Read More

Water quality monitoring in the Knysna estuary

KEMP Knysna Basin Project

The winter of 2017 was somewhat drawn out, cold and occasionally wet which fortunately did not interfere with the necessary sampling of the estuary water column in the vicinity of Thesen Jetty.  At this site KEMP, a part of the overall Knysna Basin Project had set up a Hach Ott multiparameter sonde well below the surface at low water and delivered real time changes in dissolved oxygen acidity (pH), water levels, and measured chla fluorometrically (digitally). (more…)

Read More

Sea Star Sundays

The Spiny sea star Marthasterias glacialis

The Spiny sea star Marthasterias glacialis is widely distributed. However, the South African Marthasterias population has been reclassified as Marthasterias africana. These critters were easy to spot with their vibrant orange and purple colourings and their arms covered in small spines. The spread of M. africana within The Knysna Estuary is suspected to be because of the invasive mussel species Mytilus galloprovincialis, as it is the sea star’s main source of food. (more…)

Read More

Seahorses on your doorstep: an update on what we found!

A female Knysna seahorse

Codium tenue, an aquatic plant, has been found to be a suitable habitat for the Knysna seahorse within Thesen Islands Marina. This project aimed to assess and compare the density and sex structure of the Knysna seahorse within this habitat. Results were also compared to the 2016 assessment of this population. The study ran from March to August 2017 (6 months) at three sites within the marina and the density of seahorses was found to be similar across sites as well as over the six-month period. The overall average density of Hippocampus capensis was found to be 0.32 ± 0.02 seahorses per kilogram of Codium tenue. This density was found to be similar to surveys from 2016. (more…)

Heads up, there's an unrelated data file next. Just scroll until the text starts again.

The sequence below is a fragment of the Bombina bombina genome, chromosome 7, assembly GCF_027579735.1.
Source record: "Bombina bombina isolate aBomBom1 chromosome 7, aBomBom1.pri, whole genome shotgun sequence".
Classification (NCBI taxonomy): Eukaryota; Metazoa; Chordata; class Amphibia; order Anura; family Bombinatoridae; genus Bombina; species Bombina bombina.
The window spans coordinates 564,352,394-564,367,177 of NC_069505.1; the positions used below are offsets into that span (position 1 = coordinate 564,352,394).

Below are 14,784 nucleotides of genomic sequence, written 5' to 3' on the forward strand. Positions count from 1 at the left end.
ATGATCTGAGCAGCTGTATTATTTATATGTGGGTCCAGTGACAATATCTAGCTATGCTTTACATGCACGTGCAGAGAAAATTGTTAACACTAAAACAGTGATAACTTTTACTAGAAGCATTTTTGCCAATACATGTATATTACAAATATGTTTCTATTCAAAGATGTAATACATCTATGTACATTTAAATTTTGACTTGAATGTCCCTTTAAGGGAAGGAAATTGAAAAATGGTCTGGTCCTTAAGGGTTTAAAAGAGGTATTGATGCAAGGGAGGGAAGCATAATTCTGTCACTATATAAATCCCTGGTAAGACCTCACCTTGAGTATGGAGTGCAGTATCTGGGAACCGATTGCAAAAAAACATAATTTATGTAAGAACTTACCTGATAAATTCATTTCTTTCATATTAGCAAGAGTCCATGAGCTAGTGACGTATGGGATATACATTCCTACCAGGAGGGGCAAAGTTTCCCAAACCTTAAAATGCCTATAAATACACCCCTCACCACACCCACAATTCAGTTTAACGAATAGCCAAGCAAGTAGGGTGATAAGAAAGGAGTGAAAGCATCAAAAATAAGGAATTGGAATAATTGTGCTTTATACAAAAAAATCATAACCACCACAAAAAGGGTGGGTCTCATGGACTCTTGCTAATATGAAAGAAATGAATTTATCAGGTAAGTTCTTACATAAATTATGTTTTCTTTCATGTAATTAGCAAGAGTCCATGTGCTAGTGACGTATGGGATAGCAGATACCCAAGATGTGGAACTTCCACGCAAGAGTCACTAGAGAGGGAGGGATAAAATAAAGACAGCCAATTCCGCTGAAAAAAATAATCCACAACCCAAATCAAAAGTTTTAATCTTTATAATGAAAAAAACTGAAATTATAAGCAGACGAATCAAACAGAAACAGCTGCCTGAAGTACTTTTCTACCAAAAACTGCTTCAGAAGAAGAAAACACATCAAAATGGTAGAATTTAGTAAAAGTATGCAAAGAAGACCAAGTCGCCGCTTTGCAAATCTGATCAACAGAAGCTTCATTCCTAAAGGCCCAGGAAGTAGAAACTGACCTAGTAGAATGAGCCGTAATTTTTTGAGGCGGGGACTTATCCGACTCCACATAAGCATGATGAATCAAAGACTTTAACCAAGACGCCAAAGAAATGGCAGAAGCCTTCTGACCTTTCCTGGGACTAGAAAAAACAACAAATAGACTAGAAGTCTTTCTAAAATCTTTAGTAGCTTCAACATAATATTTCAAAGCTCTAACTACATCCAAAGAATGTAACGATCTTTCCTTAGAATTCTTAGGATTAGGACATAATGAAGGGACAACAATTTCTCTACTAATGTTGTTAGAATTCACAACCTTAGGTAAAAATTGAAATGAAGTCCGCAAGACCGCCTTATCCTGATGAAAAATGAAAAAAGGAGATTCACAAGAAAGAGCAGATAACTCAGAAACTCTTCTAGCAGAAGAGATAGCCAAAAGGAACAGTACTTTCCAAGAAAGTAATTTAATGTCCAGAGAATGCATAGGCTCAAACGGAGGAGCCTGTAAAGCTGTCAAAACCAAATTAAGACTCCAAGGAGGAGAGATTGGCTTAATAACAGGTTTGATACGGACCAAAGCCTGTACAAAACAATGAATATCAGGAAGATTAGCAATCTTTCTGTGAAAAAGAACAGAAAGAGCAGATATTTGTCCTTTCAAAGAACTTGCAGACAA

Read More

Mediterranean Mussel

Mediterranean mussel (Mytilus galloprovincialis)

My name is James Radloff and I am currently doing my MSc in Marine Biology at Rhodes University. I am working on one of the most alien invasive marine species along the South African coastline, the Mediterranean mussel - Mytilus galloprovincialis. The Mediterranean mussel has the characteristics of a successful invasive species, having a high tolerance to salinity and desiccation, fast growth rate, high reproductive output, they are better competitors than native mussel species and have relatively few predators. Because of these successful characteristics this species has been able to spread extensively along the coasts of South Africa. (more…)

Read More

Jaap Se Bay

Jaap Se Bay at Brenton on Sea is a ‘secret’ cove – around the corner from Castle Rock but tricky to find and a long climb down. But a climb well worth doing as Frances and Peter Smith found when they were introduced to it by Dave and Hannah Edge (Brenton Blue butterfly). At low tide there are rocks after rocks covered in huge brown mussels (Perna perna) and others closely packed with redbait (Pyura stolonifera ) – amazing sights. Sheltering in with the redbait were brightly coloured sponges and sea squirts. Around the bases of the rocks were large sandy anemones that close up into sand covered doughnuts and multi-coloured sea anemones including the striking purple knobbly anemone (Bunodosoma...

Read More